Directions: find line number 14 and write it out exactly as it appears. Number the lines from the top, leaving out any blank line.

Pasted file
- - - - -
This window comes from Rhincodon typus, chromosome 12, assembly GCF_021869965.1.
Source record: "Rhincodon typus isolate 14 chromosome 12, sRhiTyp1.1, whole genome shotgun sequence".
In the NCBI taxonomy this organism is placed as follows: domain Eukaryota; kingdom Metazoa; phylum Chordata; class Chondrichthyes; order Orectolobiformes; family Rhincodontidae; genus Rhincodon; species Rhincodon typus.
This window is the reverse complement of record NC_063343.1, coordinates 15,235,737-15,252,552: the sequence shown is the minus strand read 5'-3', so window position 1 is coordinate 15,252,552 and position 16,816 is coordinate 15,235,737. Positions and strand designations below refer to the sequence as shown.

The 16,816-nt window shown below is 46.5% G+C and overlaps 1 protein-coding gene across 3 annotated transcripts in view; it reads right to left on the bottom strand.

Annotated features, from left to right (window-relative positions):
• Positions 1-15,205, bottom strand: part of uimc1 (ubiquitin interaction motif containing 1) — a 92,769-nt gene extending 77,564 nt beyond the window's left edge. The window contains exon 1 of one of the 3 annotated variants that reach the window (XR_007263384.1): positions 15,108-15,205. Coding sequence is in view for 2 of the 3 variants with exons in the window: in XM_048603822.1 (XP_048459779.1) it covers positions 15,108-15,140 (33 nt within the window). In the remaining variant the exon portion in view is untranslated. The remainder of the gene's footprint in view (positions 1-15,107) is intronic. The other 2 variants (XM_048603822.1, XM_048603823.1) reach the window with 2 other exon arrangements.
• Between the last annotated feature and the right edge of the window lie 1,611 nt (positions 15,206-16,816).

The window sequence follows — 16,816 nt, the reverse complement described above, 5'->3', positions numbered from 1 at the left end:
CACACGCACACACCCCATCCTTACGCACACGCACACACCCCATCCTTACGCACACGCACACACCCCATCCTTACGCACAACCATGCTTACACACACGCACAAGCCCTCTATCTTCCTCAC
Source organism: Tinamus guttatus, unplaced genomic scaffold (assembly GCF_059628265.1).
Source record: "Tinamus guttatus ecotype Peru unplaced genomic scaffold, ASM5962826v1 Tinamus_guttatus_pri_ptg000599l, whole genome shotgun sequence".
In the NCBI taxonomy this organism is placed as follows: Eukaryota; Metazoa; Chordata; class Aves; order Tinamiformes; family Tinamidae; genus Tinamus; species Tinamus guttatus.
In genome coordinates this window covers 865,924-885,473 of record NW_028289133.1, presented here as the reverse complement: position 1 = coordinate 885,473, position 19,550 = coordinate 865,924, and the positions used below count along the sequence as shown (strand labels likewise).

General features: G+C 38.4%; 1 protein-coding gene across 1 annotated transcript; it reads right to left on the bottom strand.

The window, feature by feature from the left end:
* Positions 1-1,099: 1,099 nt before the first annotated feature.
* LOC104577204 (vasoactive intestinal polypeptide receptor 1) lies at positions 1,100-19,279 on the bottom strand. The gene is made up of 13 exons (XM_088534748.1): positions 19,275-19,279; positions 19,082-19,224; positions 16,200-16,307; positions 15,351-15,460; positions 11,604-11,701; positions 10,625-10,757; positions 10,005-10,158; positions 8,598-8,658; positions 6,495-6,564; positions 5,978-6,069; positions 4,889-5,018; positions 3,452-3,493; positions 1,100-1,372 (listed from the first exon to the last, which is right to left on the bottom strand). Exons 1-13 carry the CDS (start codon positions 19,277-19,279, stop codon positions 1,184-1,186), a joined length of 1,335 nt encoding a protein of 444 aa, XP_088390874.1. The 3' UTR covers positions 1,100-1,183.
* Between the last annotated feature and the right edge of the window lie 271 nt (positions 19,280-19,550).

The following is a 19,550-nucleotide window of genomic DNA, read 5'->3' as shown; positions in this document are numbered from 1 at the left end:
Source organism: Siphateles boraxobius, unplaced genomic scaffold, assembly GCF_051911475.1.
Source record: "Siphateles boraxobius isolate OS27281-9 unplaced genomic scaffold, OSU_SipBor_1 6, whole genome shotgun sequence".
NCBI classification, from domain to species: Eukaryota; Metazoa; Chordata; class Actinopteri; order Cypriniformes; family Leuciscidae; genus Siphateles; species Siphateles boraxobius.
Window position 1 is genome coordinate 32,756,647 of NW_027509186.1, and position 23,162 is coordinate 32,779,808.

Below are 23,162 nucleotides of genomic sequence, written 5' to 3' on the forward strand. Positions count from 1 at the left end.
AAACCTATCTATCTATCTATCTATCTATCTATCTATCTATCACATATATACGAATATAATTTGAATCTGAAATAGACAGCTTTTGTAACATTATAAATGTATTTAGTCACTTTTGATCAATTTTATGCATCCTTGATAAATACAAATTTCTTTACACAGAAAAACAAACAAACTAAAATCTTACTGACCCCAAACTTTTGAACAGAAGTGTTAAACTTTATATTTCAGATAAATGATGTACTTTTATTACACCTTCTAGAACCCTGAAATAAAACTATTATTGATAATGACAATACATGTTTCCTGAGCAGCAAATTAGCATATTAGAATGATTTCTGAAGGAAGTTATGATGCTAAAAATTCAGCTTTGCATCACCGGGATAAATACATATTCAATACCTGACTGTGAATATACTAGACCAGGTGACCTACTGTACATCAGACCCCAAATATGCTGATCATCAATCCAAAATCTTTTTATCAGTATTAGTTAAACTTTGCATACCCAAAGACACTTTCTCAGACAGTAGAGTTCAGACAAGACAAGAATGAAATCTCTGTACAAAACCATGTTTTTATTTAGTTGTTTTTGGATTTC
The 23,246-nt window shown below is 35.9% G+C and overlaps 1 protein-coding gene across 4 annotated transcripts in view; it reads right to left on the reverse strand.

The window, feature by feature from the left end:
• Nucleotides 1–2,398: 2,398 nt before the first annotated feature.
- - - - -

In genome coordinates this window covers 865,924-885,473 of record NW_028289133.1, presented here as the reverse complement: position 1 = coordinate 885,473, position 19,550 = coordinate 865,924, and the positions used below count along the sequence as shown (strand labels likewise).